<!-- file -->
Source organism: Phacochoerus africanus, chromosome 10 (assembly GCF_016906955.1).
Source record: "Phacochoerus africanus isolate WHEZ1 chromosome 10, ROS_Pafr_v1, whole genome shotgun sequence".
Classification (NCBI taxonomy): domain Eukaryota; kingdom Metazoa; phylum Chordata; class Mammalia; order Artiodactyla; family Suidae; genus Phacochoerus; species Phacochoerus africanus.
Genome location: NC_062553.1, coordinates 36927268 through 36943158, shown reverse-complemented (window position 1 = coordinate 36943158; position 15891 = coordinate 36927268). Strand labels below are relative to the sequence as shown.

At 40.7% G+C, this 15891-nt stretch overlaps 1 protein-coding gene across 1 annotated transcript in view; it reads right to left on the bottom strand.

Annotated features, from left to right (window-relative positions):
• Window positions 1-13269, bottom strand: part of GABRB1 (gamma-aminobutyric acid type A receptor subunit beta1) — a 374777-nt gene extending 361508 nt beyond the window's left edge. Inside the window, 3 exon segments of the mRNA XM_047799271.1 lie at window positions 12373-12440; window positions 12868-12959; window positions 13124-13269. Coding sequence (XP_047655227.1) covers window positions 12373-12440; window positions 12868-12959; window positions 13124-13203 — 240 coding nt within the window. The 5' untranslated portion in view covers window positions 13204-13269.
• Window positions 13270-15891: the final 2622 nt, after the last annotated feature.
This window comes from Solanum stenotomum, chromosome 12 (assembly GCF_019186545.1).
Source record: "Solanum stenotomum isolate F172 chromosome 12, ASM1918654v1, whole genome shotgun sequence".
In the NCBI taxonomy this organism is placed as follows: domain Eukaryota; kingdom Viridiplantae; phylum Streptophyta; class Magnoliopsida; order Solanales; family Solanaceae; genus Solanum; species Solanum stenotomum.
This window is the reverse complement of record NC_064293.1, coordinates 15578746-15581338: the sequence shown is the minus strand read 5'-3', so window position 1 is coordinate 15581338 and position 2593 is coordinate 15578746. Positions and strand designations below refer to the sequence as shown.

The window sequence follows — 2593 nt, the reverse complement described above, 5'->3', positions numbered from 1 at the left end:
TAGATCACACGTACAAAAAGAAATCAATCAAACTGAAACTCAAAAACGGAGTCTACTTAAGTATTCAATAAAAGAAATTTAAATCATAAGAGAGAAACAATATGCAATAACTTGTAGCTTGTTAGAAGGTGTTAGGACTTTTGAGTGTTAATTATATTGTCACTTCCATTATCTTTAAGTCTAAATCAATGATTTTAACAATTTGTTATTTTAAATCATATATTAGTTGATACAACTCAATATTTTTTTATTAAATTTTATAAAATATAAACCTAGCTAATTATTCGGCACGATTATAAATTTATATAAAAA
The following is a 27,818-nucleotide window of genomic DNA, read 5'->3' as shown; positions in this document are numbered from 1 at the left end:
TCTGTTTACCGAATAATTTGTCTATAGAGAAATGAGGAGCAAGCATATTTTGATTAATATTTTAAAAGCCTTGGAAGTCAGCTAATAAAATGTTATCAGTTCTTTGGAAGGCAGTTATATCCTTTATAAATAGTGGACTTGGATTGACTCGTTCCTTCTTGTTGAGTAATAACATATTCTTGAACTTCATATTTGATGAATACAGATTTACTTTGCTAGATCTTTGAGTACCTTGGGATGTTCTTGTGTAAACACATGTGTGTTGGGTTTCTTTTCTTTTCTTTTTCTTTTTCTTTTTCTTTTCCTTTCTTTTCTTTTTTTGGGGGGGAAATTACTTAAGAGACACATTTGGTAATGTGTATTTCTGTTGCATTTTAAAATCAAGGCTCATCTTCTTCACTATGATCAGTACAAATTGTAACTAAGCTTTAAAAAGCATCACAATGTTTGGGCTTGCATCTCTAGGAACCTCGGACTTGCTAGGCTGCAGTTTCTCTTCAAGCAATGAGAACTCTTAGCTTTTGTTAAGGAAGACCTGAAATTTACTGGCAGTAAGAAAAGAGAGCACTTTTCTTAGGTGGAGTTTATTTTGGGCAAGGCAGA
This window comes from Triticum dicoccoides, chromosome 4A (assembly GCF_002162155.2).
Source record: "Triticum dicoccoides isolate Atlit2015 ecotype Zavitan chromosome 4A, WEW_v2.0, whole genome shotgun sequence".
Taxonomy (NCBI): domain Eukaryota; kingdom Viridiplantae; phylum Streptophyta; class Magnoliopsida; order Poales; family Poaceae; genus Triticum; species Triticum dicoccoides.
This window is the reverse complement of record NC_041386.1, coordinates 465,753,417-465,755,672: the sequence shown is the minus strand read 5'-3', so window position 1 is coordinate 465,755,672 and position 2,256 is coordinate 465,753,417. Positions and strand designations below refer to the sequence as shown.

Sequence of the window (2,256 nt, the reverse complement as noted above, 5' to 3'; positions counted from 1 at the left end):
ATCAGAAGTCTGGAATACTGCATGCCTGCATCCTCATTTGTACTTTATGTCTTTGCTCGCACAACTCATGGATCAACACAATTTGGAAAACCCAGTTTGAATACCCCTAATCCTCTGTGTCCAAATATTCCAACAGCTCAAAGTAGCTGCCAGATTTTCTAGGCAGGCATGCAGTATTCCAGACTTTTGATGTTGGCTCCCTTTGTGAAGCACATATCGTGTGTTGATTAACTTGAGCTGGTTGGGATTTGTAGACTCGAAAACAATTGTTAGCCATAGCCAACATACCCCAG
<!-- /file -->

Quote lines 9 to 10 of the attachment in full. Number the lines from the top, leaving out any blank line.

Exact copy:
This window comes from Solanum stenotomum, chromosome 12 (assembly GCF_019186545.1).
Source record: "Solanum stenotomum isolate F172 chromosome 12, ASM1918654v1, whole genome shotgun sequence".